We then accumulate the effects of thousands of chemicals throughout our lifetime. In fact those over retirement age are likely to be receiving higher exposures than they did in their youth and it is probable that their exposures now put them at the level where some of their symptoms are due to the toxins.
Those occupationally exposed, and others repeatedly exposed, will be at greater risk since their exposures are in addition to those in the general population. Each new exposure is likely to come before the last has been resolved and, as time passes, ever-lower levels of exposure will exceed the critical levels at which symptoms will show. Unless there have been serious high-dose acute effects such exposures are likely to trigger symptoms during the ages of 40 years onwards with the peak being in the 50 to 60 year age bracket. After that time illness or retirement will reduce the risk of higher than average exposures but the overall body burden will still be greater than that of the general population and early death is likely.
It is easy to see how the critical levels will be reached if the warnings of adverse health effects are not headed by those in the 40 to 50 year age group who must reduce their exposures to remain in the “safe(r) zone” below the observable effect level. If they continue to be exposed at the levels they could tolerate at a younger age they will show symptoms and require medical treatment to maintain life.

Cumulative Pesticide exposure graph

As the Government has admitted for decades by Act of Parliament “The neuro behavioural symptoms of late organo-phosphorus poisoning are common in the unpoisoned population.”
It is difficult to know how those who wrote that managed to determine this “unpoisoned” group since everyone is exposed to some degree and there are no known levels at which no adverse effects take place.
Although it is claimed that the effects of organophosphates, for example, decline in time there is evidence to show that the damage caused in the meantime is not reversible, leading to irreversible and lasting harm.
It is possible that the exposures to these chemical toxins may themselves corrupt the processes of enzyme regeneration. More importantly it is admitted that “7.25 The precise mechanisms of interactions between constituents of mixtures, in most cases, are not known.”
The reported effects are often denied, even when there is officially recognised documentary evidence in support of links between ill health and such mixtures.

This is the case where the document states that “8.9 Very few reports were identified regarding toxic effects on the respiratory system of mixtures containing pesticides.”
Interestingly in its review of the use of phenols in OP Sheep Dips the VPC admitted as long ago as 1988 that those with respiratory problems should not use such chemicals because they would be at risk from the muscarinic effects of the OPs. They ordered that the Sheep Dips should be withdrawn or reformulated demonstrating that the knowledge of the respiratory risks from such mixtures was admitted even then.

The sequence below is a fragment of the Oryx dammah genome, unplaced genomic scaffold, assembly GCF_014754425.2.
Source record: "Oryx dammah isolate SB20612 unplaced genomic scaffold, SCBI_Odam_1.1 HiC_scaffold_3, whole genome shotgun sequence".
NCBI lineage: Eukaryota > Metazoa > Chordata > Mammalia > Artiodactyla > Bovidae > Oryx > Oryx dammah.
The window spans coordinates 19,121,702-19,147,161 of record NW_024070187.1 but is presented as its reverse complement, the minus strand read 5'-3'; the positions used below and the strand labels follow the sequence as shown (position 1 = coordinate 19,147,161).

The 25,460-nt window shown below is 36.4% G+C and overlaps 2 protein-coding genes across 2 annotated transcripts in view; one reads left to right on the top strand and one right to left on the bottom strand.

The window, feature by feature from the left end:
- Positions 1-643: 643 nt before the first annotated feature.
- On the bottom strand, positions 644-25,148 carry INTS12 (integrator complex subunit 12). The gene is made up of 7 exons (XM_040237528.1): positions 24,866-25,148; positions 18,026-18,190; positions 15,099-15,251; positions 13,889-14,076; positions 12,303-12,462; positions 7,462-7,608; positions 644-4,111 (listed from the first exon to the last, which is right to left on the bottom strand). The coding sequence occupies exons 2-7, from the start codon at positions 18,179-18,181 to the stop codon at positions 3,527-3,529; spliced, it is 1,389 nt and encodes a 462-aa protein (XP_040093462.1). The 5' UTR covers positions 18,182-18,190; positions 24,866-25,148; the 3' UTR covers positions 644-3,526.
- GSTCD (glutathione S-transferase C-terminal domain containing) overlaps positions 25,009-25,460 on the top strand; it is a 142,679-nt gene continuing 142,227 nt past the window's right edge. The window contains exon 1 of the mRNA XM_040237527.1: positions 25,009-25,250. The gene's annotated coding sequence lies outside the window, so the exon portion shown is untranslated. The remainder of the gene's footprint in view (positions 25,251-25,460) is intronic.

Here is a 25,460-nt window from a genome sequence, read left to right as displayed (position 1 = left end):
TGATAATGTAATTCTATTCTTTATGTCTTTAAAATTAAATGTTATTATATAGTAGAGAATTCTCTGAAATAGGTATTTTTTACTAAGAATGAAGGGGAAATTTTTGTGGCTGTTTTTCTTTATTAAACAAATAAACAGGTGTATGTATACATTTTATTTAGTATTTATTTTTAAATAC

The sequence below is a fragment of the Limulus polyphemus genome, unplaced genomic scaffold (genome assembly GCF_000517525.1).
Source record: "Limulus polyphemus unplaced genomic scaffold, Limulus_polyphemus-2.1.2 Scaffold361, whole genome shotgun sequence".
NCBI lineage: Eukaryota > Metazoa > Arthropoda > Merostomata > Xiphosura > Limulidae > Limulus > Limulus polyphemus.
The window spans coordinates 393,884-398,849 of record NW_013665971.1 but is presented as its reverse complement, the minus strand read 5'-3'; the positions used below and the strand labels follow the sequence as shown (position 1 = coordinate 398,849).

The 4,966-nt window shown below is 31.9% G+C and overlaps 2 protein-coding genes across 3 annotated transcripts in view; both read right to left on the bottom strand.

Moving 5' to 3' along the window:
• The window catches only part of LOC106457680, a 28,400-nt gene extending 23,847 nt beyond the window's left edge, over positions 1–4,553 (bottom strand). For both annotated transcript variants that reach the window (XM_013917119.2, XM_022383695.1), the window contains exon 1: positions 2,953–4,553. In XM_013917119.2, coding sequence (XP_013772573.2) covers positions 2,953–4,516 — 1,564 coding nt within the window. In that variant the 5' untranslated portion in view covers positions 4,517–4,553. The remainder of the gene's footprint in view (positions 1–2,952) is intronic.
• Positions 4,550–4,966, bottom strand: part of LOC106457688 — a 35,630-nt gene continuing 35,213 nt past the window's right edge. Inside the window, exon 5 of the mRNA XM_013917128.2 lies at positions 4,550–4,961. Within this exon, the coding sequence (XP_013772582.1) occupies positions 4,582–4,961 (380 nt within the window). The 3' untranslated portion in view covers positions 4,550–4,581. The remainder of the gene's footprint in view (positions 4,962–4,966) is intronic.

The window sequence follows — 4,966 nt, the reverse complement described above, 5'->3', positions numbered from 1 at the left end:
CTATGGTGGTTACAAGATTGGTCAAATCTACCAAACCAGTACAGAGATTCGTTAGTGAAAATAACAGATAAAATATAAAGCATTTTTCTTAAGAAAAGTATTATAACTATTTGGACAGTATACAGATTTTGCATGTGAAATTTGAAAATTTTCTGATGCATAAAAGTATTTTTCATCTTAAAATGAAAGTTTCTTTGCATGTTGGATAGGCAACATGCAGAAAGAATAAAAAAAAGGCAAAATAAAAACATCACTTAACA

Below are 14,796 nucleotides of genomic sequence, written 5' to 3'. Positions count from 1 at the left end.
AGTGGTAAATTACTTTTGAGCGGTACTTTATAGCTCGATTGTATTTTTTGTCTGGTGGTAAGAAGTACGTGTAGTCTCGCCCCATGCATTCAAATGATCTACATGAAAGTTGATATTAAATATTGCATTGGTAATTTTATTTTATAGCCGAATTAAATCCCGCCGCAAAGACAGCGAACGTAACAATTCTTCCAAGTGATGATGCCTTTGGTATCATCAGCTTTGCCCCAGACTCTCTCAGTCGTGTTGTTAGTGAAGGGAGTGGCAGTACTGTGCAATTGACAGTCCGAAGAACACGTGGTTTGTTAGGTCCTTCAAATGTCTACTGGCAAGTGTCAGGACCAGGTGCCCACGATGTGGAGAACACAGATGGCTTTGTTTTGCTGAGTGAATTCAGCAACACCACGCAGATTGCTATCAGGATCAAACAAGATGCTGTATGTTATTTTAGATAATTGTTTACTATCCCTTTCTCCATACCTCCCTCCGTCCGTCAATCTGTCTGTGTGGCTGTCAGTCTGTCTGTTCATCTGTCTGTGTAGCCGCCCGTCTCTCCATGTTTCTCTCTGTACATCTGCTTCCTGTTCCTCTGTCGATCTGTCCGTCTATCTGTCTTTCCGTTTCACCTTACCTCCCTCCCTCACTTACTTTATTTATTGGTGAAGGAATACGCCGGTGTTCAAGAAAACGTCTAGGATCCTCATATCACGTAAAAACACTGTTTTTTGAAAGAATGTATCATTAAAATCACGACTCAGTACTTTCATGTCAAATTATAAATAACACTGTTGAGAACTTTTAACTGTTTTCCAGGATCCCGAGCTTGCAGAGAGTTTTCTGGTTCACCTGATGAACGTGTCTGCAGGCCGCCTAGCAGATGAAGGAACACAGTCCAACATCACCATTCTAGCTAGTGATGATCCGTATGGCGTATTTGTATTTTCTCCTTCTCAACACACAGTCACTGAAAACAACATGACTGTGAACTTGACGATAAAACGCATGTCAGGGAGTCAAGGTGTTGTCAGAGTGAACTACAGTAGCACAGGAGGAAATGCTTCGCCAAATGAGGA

Once sensitised, very low levels of the triggering chemicals are required to cause serious adverse effects, as was seen in the documentary on the asthma deaths in Barcelona, which were eventually put down to the unloading of soya from ships in the docks. This was supported by the COT mixtures report statement that “The levels of exposure required for the effective acquisition of sensitisation (induction) and for the subsequent provocation of an allergic reaction in a previously sensitised subject (elicitation), may be very different. The view is that, in most cases, the amount of chemical required for sensitisation is greater than that required for the elicitation of an allergic reaction in sensitised individuals.”
Again this demonstrates that those already exposed may then be susceptible to very low doses and that those in areas regularly sprayed may be at or just below the danger levels because of the constant exposure to repeated doses of various mixed pesticides and their co-formulants.
In 1998 The USA publication “Overexposed – Organophosphate Insecticides in Children’s Food” referred to the dangers of cumulative exposures to a variety of OP compounds in the diet. All pesticides were at or below their own set maximum residue limits but taken collectively they massively exceeded the recommended maximum intakes of OPs for humans. The paper called for an immediate ban on OPs.
A PSD contact at the time referred to that paper as “a challenging document” but no action was taken.
Perhaps the challenge was in fact how to avoid taking action despite the powerful arguments presented?
Those who promote the view that there is no real risk from mixtures of pesticides should read the European Environment Agency publication “Late lessons from early warnings: the precautionary principle 1896-2000” in which they will see that scientists forged ahead with confident predictions of safety in numerous areas of interest, only to be proven dangerously wrong in the fullness of time.